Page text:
The Power of Rewards for Kids with ADHD

Many parents of kids with ADHD may feel like they spend an inordinate amount of time yelling at them to do what they need them to do. If you’ve been there, it feels like a failure all the way around. Their behavior doesn’t change, and you feel bad because home isn’t the safe and happy place you want it to be for you or your kids. It can undermine their self-esteem and it doesn’t help establish trust or accountability.

Many experts recommend a different approach for kids with ADHD – a reward system.

Why Rewards are so Effective for Kids with ADHD

To understand why traditional disciplinary methods often don’t work well for kids with ADHD, it helps to understand how they process – or don’t process – threats and punishments.

When an adult considers consequences, they use a part of the brain called the prefrontal cortex. This region of the brain is responsible for critical thinking and for evaluating information from other parts of the brain, including the fear center — the amygdala. It also parses the subtle implications and longer term consequence inherent in a situation..

But the prefrontal cortex doesn’t reach its full operational capacity until adulthood. So, information from the amygdala may not get properly decoded, resulting in irrational responses, such as big tantrums. In fact, until the teen years, the young brain is mostly pre-logic and egocentric, and not really capable of remembering what they should or shouldn’t do, and when.  What this really means is that the child’s ADHD brain is not unwilling, but rather unable, to conceptualize the abstract threat of losing some privilege or some other type of discipline.

On the flip side, the anticipation of a reward creates dopamine a key neurotransmitters often in short supply in the ADHD brain. Rewards stimulate the production of dopamine, giving the prefrontal cortex what it needs to allow the child to sit still, pay attention, keep hands to self. But the anticipation of a negative outcome creates no dopamine. The actual delivery of the reward earned creates dopamine as well, further aiding the brain to remember that there is an enjoyable consequence to good behavior.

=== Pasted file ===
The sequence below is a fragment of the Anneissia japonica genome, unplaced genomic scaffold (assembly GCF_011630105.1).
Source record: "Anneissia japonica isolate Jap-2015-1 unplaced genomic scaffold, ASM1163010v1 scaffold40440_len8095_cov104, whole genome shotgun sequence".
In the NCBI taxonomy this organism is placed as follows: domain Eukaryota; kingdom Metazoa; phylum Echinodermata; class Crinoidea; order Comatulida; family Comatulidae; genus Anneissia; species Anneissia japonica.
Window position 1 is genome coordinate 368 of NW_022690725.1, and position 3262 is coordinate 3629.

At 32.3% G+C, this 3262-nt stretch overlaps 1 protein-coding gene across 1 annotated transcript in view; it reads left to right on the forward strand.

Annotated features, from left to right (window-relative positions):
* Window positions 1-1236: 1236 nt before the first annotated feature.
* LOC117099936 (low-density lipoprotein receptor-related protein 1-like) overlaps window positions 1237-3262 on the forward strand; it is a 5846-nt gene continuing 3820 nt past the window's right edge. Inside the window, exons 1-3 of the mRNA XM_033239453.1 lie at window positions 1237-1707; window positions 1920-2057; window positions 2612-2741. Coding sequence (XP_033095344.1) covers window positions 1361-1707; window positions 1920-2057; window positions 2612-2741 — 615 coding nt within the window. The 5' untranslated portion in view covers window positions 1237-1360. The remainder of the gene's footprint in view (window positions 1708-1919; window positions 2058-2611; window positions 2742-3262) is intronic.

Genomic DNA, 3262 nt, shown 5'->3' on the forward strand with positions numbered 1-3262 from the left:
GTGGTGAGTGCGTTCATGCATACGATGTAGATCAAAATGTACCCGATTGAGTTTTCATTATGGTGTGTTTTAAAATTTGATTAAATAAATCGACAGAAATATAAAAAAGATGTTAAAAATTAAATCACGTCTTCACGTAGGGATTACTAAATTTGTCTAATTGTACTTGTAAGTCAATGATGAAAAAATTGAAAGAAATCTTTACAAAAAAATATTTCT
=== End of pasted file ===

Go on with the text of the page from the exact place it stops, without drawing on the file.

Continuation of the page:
Meaningful Rewards

The rewards don’t have to be expensive or even tangible items to be effective. They simply need to be meaningful to the child. For example, they could include:

  • Time to spend with a friend
  • One-on-one time with a parent
  • A special treat like going out for ice cream
  • Choosing a family meal
  • Extra playtime before bed
  • Extra TV time or time for video games
  • A fun activity

How to Set Up a Reward System That Works

Setting up a rewards system to help your child manage their behavior involves:

  • Identifying the behavioral challenges your child is facing that are most impactful no them and other family members
  • Establish a set of rewards – something that will motivate your child to change behavior along the way
  • Celebrating the wins and letting your child know that they are making progress in a tangible way
  • Sticking to the basic plan you have put in place, but tweaking when needed

Rewards systems are a great way to show your ADHD child, and yourself, that you’re making progress and that’s making a positive difference.



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